It’s another snow day. Prepare for a curmudgeonly rant.
Schools are closed. Once again, for a storm in the forecast, not for any conditions present at the beginning of the day. When I was a kid we counted years between snow days. Now we count the days or weeks.
You’ve doubtless heard about folks who claim to have walked uphill 5 miles both ways to get to school. Obviously, that’s hyperbole. But my brother and I shared a pair of boots. I carried him to school in the morning. He wore the boots and carried me home in the afternoon. He was bigger so we figured he would be stronger in the afternoon. “Oh, you had it easy!” my neighbor says. “You had a pair of boots! We had one boot between us, so we had to carry each other to school while hopping on one foot!”
It was actually easier to get to school in a snowstorm. Being Finlanders, we always had a pair of skis around and they were less size-dependent than boots.
We didn’t cancel school because of the cold, and wind chill was not an issue – it was the CRT of its time, an esoteric school of thought known only to meteorologists, not the public.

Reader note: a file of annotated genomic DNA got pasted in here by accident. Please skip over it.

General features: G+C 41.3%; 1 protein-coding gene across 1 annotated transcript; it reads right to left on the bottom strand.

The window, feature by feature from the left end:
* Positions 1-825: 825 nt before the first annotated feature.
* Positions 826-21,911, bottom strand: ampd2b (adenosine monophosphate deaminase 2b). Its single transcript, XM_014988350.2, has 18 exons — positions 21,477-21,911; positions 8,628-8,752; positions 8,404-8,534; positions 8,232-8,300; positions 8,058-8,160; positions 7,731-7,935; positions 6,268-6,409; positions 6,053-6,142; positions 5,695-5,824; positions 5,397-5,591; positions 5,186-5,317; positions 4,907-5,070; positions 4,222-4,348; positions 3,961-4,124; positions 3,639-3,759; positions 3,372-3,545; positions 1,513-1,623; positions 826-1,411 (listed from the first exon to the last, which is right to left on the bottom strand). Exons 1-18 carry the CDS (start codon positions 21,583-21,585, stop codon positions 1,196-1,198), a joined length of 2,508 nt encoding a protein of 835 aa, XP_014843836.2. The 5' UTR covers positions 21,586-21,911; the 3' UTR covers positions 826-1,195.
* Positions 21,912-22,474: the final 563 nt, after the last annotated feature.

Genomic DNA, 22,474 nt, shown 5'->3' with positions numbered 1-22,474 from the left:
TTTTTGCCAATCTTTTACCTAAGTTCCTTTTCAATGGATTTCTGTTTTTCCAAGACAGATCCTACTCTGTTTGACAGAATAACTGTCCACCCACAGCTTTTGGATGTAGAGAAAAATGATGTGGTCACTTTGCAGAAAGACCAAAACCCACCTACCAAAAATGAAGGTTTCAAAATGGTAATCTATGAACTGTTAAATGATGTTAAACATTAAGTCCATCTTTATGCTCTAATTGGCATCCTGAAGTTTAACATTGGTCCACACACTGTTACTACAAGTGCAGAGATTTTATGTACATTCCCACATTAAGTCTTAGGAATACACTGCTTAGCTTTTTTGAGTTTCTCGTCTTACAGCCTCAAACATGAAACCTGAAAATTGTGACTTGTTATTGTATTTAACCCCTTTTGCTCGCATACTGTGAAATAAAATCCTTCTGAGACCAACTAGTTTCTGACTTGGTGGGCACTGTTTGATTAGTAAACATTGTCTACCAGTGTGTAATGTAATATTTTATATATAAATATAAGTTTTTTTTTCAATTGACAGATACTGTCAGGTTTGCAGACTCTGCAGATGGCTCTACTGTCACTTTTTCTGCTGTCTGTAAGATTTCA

I remember days so cold that, when we talked on the way to school, the words froze in mid-air and we had to carry them into the building and thaw them out in order to have a conversation. If someone was particularly wordy, we’d sometimes have to toss some out when they became too heavy to carry. Conversation would be harder to follow due to the missing words.
If the roads were too icy, we’d skate to school. Skates were easier to afford than boots, as we had a Skate Exchange, where you could trade outgrown skates in for new ones.
So the next time you hear someone complain about they rough they have it, remember it is nothing like it was in 1948.